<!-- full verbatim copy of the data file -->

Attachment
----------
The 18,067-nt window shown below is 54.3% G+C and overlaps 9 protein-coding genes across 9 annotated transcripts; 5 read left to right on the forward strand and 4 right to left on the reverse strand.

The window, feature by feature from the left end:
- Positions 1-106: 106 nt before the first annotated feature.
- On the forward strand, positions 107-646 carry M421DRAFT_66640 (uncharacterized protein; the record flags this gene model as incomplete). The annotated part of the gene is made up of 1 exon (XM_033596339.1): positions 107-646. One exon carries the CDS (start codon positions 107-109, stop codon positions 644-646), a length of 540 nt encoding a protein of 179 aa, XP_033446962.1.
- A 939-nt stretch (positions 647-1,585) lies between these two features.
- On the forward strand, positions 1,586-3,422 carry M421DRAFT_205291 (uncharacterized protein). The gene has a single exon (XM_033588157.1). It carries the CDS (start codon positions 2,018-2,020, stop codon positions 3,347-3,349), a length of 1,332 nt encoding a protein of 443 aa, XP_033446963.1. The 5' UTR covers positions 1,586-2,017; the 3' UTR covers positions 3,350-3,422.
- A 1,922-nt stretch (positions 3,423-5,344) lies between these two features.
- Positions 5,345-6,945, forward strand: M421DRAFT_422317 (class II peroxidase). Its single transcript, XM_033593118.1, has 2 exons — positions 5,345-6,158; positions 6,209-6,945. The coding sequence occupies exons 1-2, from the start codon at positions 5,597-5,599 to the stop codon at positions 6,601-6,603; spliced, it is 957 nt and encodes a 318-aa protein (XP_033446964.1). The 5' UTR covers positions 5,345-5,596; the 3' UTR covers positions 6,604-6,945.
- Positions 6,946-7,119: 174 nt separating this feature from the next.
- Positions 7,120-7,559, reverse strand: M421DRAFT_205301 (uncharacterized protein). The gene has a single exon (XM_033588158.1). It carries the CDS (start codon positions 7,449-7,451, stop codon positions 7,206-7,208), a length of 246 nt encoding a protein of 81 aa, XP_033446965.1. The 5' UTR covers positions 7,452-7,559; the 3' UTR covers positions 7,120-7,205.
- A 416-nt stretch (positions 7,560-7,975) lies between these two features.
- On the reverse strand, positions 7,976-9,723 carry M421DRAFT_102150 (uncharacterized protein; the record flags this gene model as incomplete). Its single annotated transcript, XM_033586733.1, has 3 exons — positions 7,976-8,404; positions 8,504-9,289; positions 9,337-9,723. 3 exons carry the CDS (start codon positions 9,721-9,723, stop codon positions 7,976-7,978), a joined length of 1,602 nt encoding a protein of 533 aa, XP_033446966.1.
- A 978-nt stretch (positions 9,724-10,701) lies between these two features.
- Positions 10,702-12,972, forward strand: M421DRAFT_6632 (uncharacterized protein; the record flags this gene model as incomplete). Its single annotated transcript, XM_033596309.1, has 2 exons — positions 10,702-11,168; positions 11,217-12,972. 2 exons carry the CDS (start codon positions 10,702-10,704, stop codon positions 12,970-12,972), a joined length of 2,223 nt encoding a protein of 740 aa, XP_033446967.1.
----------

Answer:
The 18,067-nt window shown below is 54.3% G+C and overlaps 9 protein-coding genes across 9 annotated transcripts; 5 read left to right on the forward strand and 4 right to left on the reverse strand.

The window, feature by feature from the left end:
- Positions 1-106: 106 nt before the first annotated feature.
- On the forward strand, positions 107-646 carry M421DRAFT_66640 (uncharacterized protein; the record flags this gene model as incomplete). The annotated part of the gene is made up of 1 exon (XM_033596339.1): positions 107-646. One exon carries the CDS (start codon positions 107-109, stop codon positions 644-646), a length of 540 nt encoding a protein of 179 aa, XP_033446962.1.
- A 939-nt stretch (positions 647-1,585) lies between these two features.
- On the forward strand, positions 1,586-3,422 carry M421DRAFT_205291 (uncharacterized protein). The gene has a single exon (XM_033588157.1). It carries the CDS (start codon positions 2,018-2,020, stop codon positions 3,347-3,349), a length of 1,332 nt encoding a protein of 443 aa, XP_033446963.1. The 5' UTR covers positions 1,586-2,017; the 3' UTR covers positions 3,350-3,422.
- A 1,922-nt stretch (positions 3,423-5,344) lies between these two features.
- Positions 5,345-6,945, forward strand: M421DRAFT_422317 (class II peroxidase). Its single transcript, XM_033593118.1, has 2 exons — positions 5,345-6,158; positions 6,209-6,945. The coding sequence occupies exons 1-2, from the start codon at positions 5,597-5,599 to the stop codon at positions 6,601-6,603; spliced, it is 957 nt and encodes a 318-aa protein (XP_033446964.1). The 5' UTR covers positions 5,345-5,596; the 3' UTR covers positions 6,604-6,945.
- Positions 6,946-7,119: 174 nt separating this feature from the next.
- Positions 7,120-7,559, reverse strand: M421DRAFT_205301 (uncharacterized protein). The gene has a single exon (XM_033588158.1). It carries the CDS (start codon positions 7,449-7,451, stop codon positions 7,206-7,208), a length of 246 nt encoding a protein of 81 aa, XP_033446965.1. The 5' UTR covers positions 7,452-7,559; the 3' UTR covers positions 7,120-7,205.
- A 416-nt stretch (positions 7,560-7,975) lies between these two features.
- On the reverse strand, positions 7,976-9,723 carry M421DRAFT_102150 (uncharacterized protein; the record flags this gene model as incomplete). Its single annotated transcript, XM_033586733.1, has 3 exons — positions 7,976-8,404; positions 8,504-9,289; positions 9,337-9,723. 3 exons carry the CDS (start codon positions 9,721-9,723, stop codon positions 7,976-7,978), a joined length of 1,602 nt encoding a protein of 533 aa, XP_033446966.1.
- A 978-nt stretch (positions 9,724-10,701) lies between these two features.
- Positions 10,702-12,972, forward strand: M421DRAFT_6632 (uncharacterized protein; the record flags this gene model as incomplete). Its single annotated transcript, XM_033596309.1, has 2 exons — positions 10,702-11,168; positions 11,217-12,972. 2 exons carry the CDS (start codon positions 10,702-10,704, stop codon positions 12,970-12,972), a joined length of 2,223 nt encoding a protein of 740 aa, XP_033446967.1.